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New Reactor Would Pose Health Risks
Joseph Mangano

Letters To The Editor
Toledo Blade
Wednesday, March 28, 2007

The DTE Co. has announced plans to apply for a federal license to build a new nuclear reactor at the Fermi plant in Monroe County, just south of Detroit. A new reactor would cost a whopping $3 billion, and a recent act of Congress means taxpayers would pay most construction costs.

Economics aside, health risks posed by the new reactor have been largely ignored. A meltdown, either from mechanical failure or sabotage, would be the worst environmental catastrophe in U.S. history. Many thousands would be stricken by radiation sickness or cancer, and a substantial number would die.

But another Chernobyl or 9/11 isn't necessary to affect human health. Reactors routinely emit more than 100 radioactive chemicals created only in atomic bombs or nuclear reactors into the air and water. They enter the body through breathing and the food chain, and kill or injure cells. Each substance can cause cancer and is especially harmful to infants and children. Emission levels from the currently operating Fermi 2 reactor are relatively high vs. other U.S. reactors, and may have harmed Monroe County residents.

  • In 1986-87, the first two years that Fermi 2 operated, 31 county infants died, compared to 20 in the prior two years.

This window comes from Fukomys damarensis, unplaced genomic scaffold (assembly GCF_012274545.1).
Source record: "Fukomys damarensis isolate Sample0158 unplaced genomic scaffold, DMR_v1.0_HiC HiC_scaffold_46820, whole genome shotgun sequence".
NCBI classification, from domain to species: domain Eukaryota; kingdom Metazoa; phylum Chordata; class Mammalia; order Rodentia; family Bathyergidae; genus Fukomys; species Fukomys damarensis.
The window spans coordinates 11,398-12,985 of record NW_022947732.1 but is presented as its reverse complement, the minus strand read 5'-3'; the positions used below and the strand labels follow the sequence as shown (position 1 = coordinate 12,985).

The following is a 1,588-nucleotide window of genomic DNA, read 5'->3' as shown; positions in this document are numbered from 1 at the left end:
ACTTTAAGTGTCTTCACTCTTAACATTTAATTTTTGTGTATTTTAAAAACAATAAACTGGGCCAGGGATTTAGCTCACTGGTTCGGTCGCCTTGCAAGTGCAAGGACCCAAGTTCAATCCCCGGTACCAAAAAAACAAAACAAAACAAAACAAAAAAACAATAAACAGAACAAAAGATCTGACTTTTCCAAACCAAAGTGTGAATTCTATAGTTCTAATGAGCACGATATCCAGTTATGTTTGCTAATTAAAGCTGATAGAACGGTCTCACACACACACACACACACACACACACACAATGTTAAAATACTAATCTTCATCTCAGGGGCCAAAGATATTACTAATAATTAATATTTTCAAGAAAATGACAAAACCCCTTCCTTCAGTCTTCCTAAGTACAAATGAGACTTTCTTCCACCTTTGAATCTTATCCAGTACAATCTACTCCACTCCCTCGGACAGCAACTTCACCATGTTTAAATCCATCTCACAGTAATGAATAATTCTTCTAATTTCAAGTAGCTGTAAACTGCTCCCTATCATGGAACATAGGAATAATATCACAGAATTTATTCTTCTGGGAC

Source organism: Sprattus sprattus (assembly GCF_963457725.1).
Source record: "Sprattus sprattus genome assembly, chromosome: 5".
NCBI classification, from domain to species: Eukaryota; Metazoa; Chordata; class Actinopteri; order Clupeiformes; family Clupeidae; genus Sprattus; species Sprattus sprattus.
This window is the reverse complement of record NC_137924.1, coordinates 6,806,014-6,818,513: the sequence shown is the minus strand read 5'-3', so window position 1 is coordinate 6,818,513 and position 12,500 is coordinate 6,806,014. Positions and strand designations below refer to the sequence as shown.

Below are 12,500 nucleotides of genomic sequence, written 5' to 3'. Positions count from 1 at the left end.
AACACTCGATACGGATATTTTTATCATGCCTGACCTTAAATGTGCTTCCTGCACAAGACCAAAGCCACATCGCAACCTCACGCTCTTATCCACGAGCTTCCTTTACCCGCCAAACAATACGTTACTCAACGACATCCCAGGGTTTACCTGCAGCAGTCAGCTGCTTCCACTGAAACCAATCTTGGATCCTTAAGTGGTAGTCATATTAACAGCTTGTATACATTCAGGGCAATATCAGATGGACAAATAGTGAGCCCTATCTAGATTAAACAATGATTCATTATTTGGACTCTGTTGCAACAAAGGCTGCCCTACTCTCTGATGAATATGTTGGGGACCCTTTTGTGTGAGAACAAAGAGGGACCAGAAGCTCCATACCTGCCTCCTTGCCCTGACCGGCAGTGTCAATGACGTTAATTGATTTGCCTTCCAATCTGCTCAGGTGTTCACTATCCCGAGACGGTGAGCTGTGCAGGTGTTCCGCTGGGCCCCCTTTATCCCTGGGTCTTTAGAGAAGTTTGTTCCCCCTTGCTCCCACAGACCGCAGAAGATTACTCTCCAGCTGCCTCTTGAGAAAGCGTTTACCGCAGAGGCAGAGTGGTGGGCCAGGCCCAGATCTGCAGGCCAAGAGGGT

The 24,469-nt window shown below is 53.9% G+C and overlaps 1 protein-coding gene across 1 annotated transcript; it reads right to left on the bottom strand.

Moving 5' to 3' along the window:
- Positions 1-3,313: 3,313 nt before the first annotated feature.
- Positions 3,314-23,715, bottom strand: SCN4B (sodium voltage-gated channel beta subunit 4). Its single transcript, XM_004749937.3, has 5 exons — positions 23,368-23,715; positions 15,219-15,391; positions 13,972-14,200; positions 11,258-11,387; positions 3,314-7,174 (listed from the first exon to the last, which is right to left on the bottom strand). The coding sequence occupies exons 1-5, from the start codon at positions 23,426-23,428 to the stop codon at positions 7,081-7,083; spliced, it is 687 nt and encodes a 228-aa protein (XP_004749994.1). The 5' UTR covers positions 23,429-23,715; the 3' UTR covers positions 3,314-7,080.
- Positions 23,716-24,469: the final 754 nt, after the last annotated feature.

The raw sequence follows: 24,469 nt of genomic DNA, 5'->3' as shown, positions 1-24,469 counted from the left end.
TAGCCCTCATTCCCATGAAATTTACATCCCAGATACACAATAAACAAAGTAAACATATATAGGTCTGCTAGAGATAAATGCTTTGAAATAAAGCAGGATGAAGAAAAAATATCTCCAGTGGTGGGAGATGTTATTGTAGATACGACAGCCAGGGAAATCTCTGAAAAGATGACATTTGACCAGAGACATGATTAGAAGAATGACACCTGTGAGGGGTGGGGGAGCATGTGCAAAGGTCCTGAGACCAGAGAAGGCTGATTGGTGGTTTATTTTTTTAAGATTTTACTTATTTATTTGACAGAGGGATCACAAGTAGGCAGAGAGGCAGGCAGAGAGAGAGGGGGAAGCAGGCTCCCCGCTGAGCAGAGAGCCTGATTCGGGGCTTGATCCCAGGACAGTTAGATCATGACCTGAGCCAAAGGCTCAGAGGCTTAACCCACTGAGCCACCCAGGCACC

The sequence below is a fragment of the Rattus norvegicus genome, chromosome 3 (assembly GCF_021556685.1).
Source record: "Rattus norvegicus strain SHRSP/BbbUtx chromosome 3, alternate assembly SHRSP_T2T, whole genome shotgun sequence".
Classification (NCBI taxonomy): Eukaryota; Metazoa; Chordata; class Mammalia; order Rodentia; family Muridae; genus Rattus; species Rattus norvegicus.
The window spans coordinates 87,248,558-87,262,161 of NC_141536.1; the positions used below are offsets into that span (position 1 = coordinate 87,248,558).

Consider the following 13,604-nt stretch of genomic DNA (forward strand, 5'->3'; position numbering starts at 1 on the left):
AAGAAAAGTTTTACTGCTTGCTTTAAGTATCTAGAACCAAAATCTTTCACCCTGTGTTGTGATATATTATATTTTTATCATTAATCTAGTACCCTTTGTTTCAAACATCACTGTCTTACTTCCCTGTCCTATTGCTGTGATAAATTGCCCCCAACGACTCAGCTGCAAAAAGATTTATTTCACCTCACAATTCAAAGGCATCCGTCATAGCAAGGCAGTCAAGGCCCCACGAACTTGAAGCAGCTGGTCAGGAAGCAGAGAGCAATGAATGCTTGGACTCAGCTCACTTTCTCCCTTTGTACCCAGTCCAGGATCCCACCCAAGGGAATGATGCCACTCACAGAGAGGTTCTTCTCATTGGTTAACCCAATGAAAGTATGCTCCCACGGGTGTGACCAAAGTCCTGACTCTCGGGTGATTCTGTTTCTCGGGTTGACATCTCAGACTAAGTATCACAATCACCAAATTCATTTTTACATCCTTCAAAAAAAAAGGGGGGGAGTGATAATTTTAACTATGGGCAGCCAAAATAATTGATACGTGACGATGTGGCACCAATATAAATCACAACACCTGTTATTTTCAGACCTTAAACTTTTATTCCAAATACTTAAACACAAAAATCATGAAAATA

• In the decade before Fermi 2 started, the county childhood cancer death rate was 19 percent below the U.S. rate, but since has been only 2 percent less.
  • Below-average county mortality rates of radiosensitive breast, thyroid, and bone cancer before the Fermi startup are now above average.

Monroe County, with a well-educated and high-income population living close to world-class medical care, should not have elevated cancer rates. With safer sources of electricity available (like solar and wind power), any decision on the new Fermi reactor should be postponed until all health risks to local residents are thoroughly considered.

Joseph Mangano
National Coordinator
Radiation and Public Health Project
New York City

This article can be found at the Toledo Blade site by clicking here

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